Caesar was nominated for the Best Supporting Actor Academy Award for the 1984 film adaptation, A Soldier’s Story, which co-starred David Alan Grier, Robert Townsend, Howard Rollins, and Art Evans. The film had Larry Riley and Denzel Washington reprising their Negro Ensemble Company roles. Fuller himself wrote the screen adaptation. Nominated for an Academy Award, a Golden Globe Award, and a Writers Guild Award of America, the screenplay won an Edgar Award. When A Soldier’s Play finally hit Broadway in 2020, it starred Blair Underwood and David Allen Grier, who earned a Tony for Best Featured Actor in a Play, and won the Tony for Best Revival. A Soldier’s Play is now on a national tour produced by Roundabout Theatre starring Norm Lewis and directed by Kenny Leon, who directed the Broadway revival.
There is an Alice Childress revival going on. She’s often acknowledged as the only 20th-century African American woman to have written, produced, and published plays for four decades. Her literary work spanned over 40 years and earned her a Pulitzer Prize nomination for her novel A Short Walk. Her novel A Hero Ain’t Nothin’ but a Sandwich became a 1978 movie starring Cicely Tyson and Paul Winfield. Although the prolific writer died in 1994, her first play to hit the Broadway stage was Trouble in Mind in 2021 and earned four Tony Award nominations. Ironically, the play, about a Black actress having trouble in a Broadway play, was produced off-Broadway in the 1950s. At the time, Broadway producers wanted Childress to soften the racism if it was to be on Broadway. “I feel that she was denied her due by her producers. Since that time, there has been momentum and a karmic debt due her to get her play on Broadway,” Chuck Cooper, a Trouble in Mind co-star and Tony nominee, told Broadwayworld.com.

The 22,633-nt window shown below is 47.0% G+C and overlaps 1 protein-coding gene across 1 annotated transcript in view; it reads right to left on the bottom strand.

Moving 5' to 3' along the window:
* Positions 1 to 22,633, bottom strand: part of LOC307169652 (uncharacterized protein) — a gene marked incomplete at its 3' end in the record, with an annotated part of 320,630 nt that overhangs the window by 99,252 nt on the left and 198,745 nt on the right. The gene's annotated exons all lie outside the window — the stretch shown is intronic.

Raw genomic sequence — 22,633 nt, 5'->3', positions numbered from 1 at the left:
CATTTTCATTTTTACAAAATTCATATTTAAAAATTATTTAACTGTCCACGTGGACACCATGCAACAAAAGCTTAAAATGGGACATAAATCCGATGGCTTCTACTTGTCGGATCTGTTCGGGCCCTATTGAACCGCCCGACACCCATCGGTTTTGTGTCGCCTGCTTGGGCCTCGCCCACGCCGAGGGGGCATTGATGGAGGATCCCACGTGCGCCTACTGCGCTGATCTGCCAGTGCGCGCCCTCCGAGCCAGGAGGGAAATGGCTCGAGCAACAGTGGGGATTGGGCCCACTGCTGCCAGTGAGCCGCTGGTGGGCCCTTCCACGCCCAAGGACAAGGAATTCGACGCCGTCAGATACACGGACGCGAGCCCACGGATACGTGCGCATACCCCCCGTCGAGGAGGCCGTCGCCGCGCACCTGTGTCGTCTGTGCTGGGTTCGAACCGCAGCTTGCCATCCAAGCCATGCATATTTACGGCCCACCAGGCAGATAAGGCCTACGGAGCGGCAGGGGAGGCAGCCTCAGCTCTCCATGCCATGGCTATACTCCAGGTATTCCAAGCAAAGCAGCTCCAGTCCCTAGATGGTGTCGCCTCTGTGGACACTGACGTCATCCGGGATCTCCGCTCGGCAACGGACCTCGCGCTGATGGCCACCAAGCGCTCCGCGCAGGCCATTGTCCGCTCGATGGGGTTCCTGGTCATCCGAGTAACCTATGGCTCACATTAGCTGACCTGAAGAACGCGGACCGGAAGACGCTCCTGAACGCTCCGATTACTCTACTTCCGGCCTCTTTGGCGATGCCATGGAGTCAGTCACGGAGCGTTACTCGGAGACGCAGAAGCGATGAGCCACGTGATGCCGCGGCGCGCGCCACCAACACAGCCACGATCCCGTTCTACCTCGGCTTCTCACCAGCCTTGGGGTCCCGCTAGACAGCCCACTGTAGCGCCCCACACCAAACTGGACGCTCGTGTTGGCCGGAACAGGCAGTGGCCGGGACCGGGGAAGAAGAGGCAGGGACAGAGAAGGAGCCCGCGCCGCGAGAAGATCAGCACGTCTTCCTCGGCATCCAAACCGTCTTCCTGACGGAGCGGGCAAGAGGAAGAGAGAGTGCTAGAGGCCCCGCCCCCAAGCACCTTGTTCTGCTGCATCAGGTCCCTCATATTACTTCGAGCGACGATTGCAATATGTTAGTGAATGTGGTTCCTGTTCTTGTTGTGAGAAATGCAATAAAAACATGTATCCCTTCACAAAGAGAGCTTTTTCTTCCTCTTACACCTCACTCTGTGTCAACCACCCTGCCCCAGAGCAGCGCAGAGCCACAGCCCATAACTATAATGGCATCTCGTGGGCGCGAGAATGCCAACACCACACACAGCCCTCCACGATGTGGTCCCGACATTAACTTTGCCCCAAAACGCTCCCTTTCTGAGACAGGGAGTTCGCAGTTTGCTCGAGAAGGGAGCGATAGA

During 2022, local theaters presented Childress’ productions to critical acclaim. Wedding Band at Brooklyn’s Theatre for a New Audience won raves. The Shakespeare Theatre of New Jersey produced her superb one-act plays Florence and Mojo. Obie Award winner Brandon J. Dirden directed his wife, actress Crystal Dickinson, in Two River Theatre’s production of Wine in the Wilderness. Audiences trekked from Brooklyn to Red Bank, New Jersey to see it.
At age 91, Playwright and Scholar Adrienne Kennedy makes her Broadway debut at the newly-christened James Earl Jones Theatre with her drama Ohio State Murders in previews now and opening on December 8. The New York Times called her “One of the finest living American playwrights.” An Obie Lifetime Achievement Award winner and a member of the Theater Hall of Fame, Kennedy received the Gold Medal for Drama from the Academy of Arts and Letters earlier this year. Only four other dramatists have won the Gold Medal: Edward Albee, Tennessee Williams, Eugene O’Neill, and Arthur Miller. Kennedy has contributed to American theater for over 60 years and is best known for her plays such as Funnyhouse of a Negro (Obie Award), June and Jean in Concert (Obie Award), and Sleep Deprivation Chamber co-authored with her son, Adam Kennedy (Obie Award).
Ohio State Murders, directed by Tony winner Kenny Leon, stars six-time Tony winner Audra McDonald as a writer who returns to her alma mater and is confronted with a dark mystery. “I am so thrilled,” announced Kennedy. “It’s only taken me 65 years to make it to Broadway!”